If I had to give it a rating out of five, it would just about get a five.


Today’s Art (19th December 2016)

Woo hoo! I am very proud to present the first comic in “Damania – A Cynical Christmas (2016)“, a short festive six-comic webcomic mini series. More of these webcomic mini series can be found in the “2016” section of this page. But, if you just want to read one, then just click here.

Yes, the Tory budget cuts have not been kind to the BBC. In fact, there will literally be just one episode of “Doctor Who” this year!

As regular readers of this site probably know, I tend to make these comics quite far in advance – so, the only real source material I had to draw on when it came to imagining the “Doctor Who” christmas special was this short clip released earlier this year.

Since this is a “Doctor Who” parody cartoon, this comic update will NOT be released under a Creative Commons licence of any kind.

[CLICK FOR LARGER IMAGE] "Damania - A Cynical Christmas (2016) - Doctor Who" By C. A. Brown

[CLICK FOR LARGER IMAGE] “Damania – A Cynical Christmas (2016) – Doctor Who” By C. A. Brown

Mini Review: “Doctor Who – Last Christmas” (TV Show Episode)

2015 Artwork doctor who last christmas review sketch

Since I’ve just finished watching the Christmas special episode “Doctor Who”, I thought that I’d write a review of it. Since I’m in kind of a hurry at the moment, this will only be a short review (compared to the ones I wrote for the last series of “Doctor Who”) and it probably won’t contain too much of a plot summary.

Before I go any further, I should also point out that this review will contain SPOILERS. You have been warned.

Like many Christmas specials, “Last Christmas” initially starts out as a story where the Doctor and Clara have to team up with Santa Claus (played by Nick Frost) in order to save Christmas.

The Doctor, of course, isn’t a huge fan of Santa Claus – but, even so, it seems like it’s going to be like any one of a thousand other Christmas specials for a thousand other programs.

However, when the TARDIS touches down near a research facility at the North Pole where half of the scientists there have fallen victim to facehugger-like creatures called “dream crabs” (who kill their victims by slowly dissolving their brains whilst distracting them by inducing a dream-like state), it soon turns out that things aren’t quite what they seem…..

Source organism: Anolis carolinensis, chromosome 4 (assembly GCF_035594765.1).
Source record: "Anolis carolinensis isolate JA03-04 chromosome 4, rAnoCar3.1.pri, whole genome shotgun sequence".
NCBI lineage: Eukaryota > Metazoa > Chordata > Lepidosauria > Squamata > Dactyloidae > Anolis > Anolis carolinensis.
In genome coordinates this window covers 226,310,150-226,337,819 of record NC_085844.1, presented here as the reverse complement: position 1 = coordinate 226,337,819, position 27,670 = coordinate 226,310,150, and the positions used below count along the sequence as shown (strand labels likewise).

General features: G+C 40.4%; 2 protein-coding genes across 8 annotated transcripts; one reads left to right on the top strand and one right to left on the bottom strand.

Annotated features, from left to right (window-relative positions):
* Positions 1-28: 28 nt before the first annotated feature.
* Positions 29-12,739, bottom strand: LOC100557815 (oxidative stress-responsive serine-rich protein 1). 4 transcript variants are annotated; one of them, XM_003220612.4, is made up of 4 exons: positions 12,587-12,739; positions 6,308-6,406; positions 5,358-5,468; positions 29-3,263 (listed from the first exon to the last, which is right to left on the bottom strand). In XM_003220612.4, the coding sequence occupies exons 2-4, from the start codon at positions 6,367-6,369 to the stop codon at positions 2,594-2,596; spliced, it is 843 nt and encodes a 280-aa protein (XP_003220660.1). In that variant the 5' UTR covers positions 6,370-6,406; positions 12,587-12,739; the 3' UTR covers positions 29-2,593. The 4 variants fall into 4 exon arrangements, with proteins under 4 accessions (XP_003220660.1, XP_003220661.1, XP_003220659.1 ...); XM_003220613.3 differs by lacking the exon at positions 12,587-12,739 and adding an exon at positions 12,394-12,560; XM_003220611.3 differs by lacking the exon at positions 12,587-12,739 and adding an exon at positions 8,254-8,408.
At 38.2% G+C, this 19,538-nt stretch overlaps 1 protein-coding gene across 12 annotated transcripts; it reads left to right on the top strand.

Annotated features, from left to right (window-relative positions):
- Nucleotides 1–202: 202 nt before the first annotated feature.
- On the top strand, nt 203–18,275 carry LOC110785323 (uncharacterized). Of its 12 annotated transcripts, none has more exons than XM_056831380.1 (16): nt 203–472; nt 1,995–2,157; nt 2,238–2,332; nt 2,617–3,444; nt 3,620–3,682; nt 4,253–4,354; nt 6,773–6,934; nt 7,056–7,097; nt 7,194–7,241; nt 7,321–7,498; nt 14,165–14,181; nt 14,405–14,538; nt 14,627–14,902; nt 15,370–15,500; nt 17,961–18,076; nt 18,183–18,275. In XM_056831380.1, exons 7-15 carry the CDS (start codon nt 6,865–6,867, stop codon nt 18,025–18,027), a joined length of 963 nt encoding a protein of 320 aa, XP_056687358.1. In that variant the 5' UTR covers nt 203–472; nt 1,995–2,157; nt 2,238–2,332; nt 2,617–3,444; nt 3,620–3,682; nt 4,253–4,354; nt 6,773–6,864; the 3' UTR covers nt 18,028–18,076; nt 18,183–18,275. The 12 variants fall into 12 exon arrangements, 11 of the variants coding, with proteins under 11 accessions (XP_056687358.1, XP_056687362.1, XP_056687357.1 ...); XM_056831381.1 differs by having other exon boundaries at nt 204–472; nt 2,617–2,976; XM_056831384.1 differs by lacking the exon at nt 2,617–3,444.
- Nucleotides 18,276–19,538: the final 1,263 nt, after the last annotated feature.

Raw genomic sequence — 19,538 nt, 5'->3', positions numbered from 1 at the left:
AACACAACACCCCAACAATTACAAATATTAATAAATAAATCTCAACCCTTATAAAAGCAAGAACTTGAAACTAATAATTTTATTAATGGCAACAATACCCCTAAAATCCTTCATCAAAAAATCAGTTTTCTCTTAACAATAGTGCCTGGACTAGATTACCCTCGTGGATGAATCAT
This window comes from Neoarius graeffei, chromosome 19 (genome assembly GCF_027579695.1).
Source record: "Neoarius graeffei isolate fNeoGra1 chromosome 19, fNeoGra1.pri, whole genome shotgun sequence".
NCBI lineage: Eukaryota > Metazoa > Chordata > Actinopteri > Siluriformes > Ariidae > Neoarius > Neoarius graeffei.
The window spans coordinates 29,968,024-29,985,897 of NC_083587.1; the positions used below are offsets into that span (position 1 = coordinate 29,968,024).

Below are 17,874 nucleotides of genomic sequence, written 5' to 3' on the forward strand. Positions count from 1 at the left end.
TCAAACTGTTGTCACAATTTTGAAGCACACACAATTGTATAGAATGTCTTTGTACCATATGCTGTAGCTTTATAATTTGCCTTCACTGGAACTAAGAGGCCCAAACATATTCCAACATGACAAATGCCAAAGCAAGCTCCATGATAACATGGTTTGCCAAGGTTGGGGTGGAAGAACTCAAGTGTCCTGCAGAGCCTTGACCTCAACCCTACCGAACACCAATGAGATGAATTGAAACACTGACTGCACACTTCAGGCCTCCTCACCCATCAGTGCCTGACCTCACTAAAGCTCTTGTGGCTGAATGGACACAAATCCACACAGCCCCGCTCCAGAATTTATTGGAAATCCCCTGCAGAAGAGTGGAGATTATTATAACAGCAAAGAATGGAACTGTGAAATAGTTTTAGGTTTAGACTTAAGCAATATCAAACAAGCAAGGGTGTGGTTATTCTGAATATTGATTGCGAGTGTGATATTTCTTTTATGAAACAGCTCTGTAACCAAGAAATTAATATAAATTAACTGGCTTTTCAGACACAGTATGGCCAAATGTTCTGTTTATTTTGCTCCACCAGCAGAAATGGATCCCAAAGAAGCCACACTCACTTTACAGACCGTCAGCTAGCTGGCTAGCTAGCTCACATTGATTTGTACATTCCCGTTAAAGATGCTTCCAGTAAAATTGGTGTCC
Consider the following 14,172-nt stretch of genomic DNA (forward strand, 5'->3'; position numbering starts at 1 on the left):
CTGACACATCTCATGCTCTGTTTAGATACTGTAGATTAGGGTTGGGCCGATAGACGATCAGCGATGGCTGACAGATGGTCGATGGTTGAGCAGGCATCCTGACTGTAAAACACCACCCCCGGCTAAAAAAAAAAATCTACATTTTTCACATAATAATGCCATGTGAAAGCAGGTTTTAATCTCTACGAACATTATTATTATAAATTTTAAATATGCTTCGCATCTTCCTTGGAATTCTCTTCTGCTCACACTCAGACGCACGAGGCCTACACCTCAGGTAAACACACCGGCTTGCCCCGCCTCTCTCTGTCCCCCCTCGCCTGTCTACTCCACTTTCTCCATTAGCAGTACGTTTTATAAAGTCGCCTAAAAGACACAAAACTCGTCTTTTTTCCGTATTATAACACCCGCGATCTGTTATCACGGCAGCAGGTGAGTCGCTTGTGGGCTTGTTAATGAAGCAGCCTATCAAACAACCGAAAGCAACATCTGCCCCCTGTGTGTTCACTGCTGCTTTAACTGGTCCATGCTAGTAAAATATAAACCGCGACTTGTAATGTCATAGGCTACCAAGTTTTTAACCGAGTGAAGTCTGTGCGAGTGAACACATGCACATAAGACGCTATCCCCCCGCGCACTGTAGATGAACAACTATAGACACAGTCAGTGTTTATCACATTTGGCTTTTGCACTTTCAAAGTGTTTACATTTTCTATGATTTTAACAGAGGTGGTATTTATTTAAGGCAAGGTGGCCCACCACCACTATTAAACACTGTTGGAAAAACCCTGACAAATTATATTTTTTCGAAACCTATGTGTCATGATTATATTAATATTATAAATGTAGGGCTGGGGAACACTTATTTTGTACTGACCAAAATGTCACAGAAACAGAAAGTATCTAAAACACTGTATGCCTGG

Normally, I’m extremely sceptical about Christmas episodes of “Doctor Who”, since some of them have been mediocre at best. So, when I saw that this was an episode involving Santa Claus, I didn’t exactly have very high hopes for it. However, I quickly realised that I had seriously underestimated this episode. This is probably one of my favourite episodes of “Doctor Who”. Ever.

As well as the similarities to “Alien” ( and, yes, one of the characters actually mentions this during the episode), this is an episode about the whole concept of unreliable realities.

Unreliable realities are one of my favourite things in both the sci-fi and horror genres and the entire episode is filled with lots of wonderfully surreal moments and lots of confusion about whether the characters are dreaming or awake. In other words, it’s a horror episode. And it’s a really cool one.

Not only are the “Alien”-like scenes in the North Pole base really cool and suspenseful, but the special effects in these scenes are remarkably good too. The creatures actually look like something from a Hollywood horror movie and they are some of the best “Doctor Who” creatures that I’ve ever seen – even if they are pretty much just a rip-off of the facehuggers from “Alien”.

However, there is at least one major plot hole. Near the beginning of the episode, the Doctor at least implies that if someone is attacked by a dream crab, then forcibly removing the crab will probably kill them. Yet, by the end of the episode, he is somehow easily able to remove dream crabs from people’s faces just by stunning them with his sonic scredriver.

But, for all of the wonderfully-directed horror scenes and chillingly dark plot twists in this episode, there’s a surprising amount of humour too. Seriously, the scenes with Santa Claus and his elves are absolutely hilarious and casting Nick Frost as Santa Claus was an absolute stroke of genius.

Plus, the episode handles the subject of whether Santa is real or not in a far more mature and intelligent way than I had expected from the brief preview of the episode that was shown during “Comic Relief” a few weeks ago.

All of the supporting characters in this episode are surprisingly good too and my favourite character is probably one of the scientists at the base called Shona, who is wonderfully sarcastic, eccentric and cynical.

However, one of the other scientists (I can’t remember his name) was so obviously unlikeable – albeit in a subtle way – that it wasn’t really a huge surprise when it turned out that he doesn’t survive the episode. Seriously, as soon as you first see him, you just know that he’s not going to survive to the end of the episode.

But, apart from this one predictable thing, the rest of the episode goes in all sorts of gloriously unpredictable and dramatic directions.

Not only that, Danny Pink also makes a wonderfully poignant cameo appearance in this episode too.

All in all “Last Christmas” is an absolutely brilliant episode. It’s intelligent, it’s creepy and it’s hilarious. Let’s hope that future Christmas specials of “Doctor Who” are up to the same standard as this episode.

If I had to give it a rating out of five, it would get a five.